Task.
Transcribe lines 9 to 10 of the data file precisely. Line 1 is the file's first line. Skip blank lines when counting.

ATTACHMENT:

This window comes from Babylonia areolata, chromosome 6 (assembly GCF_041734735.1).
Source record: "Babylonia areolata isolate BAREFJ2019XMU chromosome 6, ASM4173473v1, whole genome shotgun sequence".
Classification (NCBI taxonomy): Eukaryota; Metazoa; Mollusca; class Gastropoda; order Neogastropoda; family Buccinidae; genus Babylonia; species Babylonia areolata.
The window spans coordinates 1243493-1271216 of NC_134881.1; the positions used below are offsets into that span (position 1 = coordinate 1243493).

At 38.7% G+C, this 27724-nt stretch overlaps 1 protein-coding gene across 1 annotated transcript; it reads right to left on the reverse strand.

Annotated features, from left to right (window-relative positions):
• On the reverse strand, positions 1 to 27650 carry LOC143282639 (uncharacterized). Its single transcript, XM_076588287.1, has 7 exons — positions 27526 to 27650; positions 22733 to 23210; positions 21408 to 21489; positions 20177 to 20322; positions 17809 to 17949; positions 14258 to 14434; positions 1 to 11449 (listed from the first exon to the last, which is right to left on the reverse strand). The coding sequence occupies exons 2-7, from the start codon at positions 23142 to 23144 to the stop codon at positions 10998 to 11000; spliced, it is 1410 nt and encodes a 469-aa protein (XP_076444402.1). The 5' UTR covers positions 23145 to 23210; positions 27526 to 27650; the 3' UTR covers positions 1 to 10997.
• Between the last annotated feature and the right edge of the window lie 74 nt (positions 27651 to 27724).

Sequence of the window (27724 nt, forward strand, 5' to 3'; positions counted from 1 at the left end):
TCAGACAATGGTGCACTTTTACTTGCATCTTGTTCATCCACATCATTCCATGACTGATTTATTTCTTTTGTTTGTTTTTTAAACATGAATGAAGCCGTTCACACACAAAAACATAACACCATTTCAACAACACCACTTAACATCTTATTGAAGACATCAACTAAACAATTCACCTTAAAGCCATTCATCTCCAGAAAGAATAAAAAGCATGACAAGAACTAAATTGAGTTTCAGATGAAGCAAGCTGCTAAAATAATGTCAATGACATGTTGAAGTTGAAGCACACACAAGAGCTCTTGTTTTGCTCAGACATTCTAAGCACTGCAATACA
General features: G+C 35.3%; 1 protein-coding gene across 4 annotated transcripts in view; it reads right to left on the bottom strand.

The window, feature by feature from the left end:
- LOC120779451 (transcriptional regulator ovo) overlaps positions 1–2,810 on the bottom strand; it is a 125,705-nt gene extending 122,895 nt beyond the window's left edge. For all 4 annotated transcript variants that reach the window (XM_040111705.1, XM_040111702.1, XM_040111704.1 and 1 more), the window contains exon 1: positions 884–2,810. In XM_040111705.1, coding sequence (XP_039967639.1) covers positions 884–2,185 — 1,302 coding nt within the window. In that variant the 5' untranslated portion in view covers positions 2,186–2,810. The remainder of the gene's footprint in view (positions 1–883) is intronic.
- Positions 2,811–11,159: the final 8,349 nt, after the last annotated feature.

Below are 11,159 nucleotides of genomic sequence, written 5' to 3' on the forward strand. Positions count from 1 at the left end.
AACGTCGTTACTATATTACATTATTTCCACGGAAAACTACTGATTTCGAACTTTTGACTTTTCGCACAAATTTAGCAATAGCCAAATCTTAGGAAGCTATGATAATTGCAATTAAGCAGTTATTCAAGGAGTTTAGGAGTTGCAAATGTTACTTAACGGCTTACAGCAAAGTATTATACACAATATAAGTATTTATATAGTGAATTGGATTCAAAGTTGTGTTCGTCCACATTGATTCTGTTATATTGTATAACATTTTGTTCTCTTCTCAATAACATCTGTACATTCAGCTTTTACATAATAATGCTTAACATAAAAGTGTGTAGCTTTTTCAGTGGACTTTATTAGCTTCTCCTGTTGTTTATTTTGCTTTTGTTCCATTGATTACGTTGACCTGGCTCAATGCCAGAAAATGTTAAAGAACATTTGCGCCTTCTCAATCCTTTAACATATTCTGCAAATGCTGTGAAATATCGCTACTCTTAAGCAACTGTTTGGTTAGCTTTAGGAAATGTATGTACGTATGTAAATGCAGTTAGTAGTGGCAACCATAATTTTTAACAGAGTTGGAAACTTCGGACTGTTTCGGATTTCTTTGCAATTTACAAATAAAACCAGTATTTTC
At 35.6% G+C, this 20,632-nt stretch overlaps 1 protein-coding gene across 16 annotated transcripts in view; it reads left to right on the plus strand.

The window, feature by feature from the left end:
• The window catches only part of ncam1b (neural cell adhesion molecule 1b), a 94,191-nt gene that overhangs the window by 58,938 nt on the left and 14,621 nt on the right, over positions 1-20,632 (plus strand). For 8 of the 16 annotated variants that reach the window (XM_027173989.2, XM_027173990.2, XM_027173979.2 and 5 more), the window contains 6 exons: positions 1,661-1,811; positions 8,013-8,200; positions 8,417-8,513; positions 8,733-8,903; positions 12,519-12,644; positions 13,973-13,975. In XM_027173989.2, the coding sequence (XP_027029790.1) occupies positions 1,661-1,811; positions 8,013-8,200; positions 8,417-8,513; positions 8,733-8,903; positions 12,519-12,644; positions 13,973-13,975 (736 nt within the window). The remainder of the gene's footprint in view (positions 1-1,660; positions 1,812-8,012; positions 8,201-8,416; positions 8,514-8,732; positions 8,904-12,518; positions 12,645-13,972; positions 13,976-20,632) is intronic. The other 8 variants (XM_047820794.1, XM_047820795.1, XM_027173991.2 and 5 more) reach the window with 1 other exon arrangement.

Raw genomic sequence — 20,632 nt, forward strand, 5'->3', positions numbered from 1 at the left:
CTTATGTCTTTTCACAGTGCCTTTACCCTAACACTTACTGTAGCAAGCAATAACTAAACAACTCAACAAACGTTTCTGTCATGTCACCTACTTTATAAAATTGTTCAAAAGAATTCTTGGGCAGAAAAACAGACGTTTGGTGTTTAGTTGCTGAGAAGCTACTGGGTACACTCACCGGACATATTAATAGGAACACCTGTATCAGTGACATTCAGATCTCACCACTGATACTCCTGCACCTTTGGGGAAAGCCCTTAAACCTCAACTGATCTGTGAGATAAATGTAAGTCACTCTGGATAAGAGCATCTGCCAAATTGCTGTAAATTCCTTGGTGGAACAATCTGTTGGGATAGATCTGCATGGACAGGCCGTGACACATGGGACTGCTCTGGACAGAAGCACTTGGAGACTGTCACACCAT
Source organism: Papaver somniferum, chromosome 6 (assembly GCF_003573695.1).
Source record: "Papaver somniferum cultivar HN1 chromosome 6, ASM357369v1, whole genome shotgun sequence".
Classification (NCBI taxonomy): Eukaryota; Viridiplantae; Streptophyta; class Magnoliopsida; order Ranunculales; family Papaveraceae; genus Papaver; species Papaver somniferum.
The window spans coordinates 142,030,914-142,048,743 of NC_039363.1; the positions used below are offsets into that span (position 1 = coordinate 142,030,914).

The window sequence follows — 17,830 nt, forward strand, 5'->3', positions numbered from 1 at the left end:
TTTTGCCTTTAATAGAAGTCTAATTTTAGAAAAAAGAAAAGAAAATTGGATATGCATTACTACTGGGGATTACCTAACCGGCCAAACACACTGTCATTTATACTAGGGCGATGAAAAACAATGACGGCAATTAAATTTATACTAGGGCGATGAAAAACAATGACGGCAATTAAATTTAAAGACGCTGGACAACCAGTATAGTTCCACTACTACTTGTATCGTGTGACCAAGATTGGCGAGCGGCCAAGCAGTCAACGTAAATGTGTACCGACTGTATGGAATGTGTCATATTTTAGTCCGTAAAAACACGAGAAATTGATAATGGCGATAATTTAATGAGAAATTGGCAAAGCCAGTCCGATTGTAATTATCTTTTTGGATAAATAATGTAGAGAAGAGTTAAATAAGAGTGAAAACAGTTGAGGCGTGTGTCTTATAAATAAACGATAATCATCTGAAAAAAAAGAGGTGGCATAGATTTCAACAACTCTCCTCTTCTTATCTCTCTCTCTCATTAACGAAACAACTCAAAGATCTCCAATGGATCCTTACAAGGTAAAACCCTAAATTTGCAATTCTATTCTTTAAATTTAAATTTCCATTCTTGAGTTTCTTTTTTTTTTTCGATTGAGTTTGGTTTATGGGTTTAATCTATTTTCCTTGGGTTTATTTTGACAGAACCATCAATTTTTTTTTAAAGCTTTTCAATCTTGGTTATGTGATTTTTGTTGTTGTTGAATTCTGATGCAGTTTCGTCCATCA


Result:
Sequence of the window (27724 nt, forward strand, 5' to 3'; positions counted from 1 at the left end):
TCAGACAATGGTGCACTTTTACTTGCATCTTGTTCATCCACATCATTCCATGACTGATTTATTTCTTTTGTTTGTTTTTTAAACATGAATGAAGCCGTTCACACACAAAAACATAACACCATTTCAACAACACCACTTAACATCTTATTGAAGACATCAACTAAACAATTCACCTTAAAGCCATTCATCTCCAGAAAGAATAAAAAGCATGACAAGAACTAAATTGAGTTTCAGATGAAGCAAGCTGCTAAAATAATGTCAATGACATGTTGAAGTTGAAGCACACACAAGAGCTCTTGTTTTGCTCAGACATTCTAAGCACTGCAATACA